Palazzo Labia in Venice

Che l’abia o che non le abia, sarò sempre un Labia‘. With these words, as he was throwing golden plates and golden glasses out of the window in the canal of Cannaregio, some say that the householder closed a sumptuous banquet, to which were invited forty ambassadors and gentlemen.

Evil tongues told that during the night the servitors brought all the stuff back, thanks to nets put before into the water.

The Labia family was known for his fortune and his generosity.

Textile merchants from Gerona in Catalonia, in 1528, got the residence in Venice and, paying 100’000 ducats, 60’000 donated and 40’000 on loan, in 1646 could buy the title of “Patrician” of the Serenissima Republic.

The acknowledged importance of the Labia family, which extended his patrimony buying also the feuds of the Frattesina with a large territory in the Polesine area, southern part of the Veneto region, needed a residence of representation which attested his new status. Andrea Cominelli, pupil of Longhena ‘tagiapiera, murer, proto’, who had already designed the Family Chapel in the church of S. Nicola da Tolentino in Venice, has been commissioned to design the Palazzo, which construction started in 1680 approximately and cost 1’171’300 ducats. The building was finished just in time to become the dwelling of Maria, the daughter of Giovanni Civran, which married in 1701 Giovan Francesco II°, first of a venetian noble birth to marry a Labia.

Woman of great intelligence and unique beauty, Maria enchanted also Federico IV°, to such an extent that the King ordered her portrait by the painter Rosalba Carriera and brought it in Denmark.

For the wedding of the son Paolo Antonio with Fiordaliso Emo, in 1738, it was asked to the architect Giorgio Massari to derive the Salone delle Feste, the Ballroom, modifying parts of the first and the second floors of the Palazzo. The result is a huge square-shaped room of approximately 12 meters for 12 meters.

Giovanni Battista Tiepolo has been mandated to do the frescoes.

Fascinated by the story of the past, Tiepolo inspired himself from the love between the Queen of Ptolemies of Egypt, Cleopatra, and the ‘dux Romanus’ Marc Antonio.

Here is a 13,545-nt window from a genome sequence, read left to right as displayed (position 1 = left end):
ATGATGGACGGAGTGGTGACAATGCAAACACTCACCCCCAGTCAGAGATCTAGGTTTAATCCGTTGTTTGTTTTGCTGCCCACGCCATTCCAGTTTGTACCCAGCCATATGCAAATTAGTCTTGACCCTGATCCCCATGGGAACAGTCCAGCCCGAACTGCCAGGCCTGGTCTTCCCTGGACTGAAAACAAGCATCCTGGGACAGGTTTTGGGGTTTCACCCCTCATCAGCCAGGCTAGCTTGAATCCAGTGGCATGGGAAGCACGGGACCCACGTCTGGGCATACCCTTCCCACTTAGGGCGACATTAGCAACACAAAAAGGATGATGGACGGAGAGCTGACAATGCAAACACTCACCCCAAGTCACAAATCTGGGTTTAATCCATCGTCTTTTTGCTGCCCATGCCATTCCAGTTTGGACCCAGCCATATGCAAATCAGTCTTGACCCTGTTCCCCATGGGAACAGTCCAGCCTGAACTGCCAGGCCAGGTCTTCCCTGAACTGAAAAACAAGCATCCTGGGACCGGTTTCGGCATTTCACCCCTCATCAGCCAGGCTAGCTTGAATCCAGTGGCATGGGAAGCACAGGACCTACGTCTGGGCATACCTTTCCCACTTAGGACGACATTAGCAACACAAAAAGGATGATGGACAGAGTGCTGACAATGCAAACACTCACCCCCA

On the west wall, we can see the ‘meeting’ in Tarsus in the actual Turkey, on the east wall the ‘banquet’; the inspiring muse, who has lent her face to Cleopatra, with blue eyes, blond hair, diaphanous skin, some say, she was Maria Labia herself, while the husband, Giovan Francesco II°, is historicized in the figure of the merchant on the right of the meeting scene.

Giambattista Tiepolo, with all his artistic maturity, assisted by Girolamo Mengozzi Colonna, has done in these paintings one of the most important moments of the illusionism, where proportion and balance create, in a admirable visual unity, the picturesque part and the architectural part.

‘In mari solitudo, in pugna fortitudo, in impero magnitudo’ was one of the motto of the Serenissima, which power shattered definitely the 17th of October 1797, when Napoleon signed at Campoformio the peace treaty between France and Austria.

Venice was forced to submit to Austria and her destiny was written.

After that, some members of the Labia family moved to Vienna to search other fortune and wealth. Some others retired themselves in their villas dispersed in the Veneto, taking actively part of the wars of the Risorgimento.

In the beginnings of the XIXth century, the Palazzo got into the hands of a Prince Lobkovitz, who bought it for 21’500 Austrian liras. Afterwards, it belonged to the Pia Israelite charitable foundation Königsberg, which divided it in apartments to rent and, with the rentals, helped poor children.

In 1885 in the rooms of the Piano Nobile, the first floor, were placed fifty looms to weave clothes and artistic silks. Contemporarily, on the top floor took place a sawmill.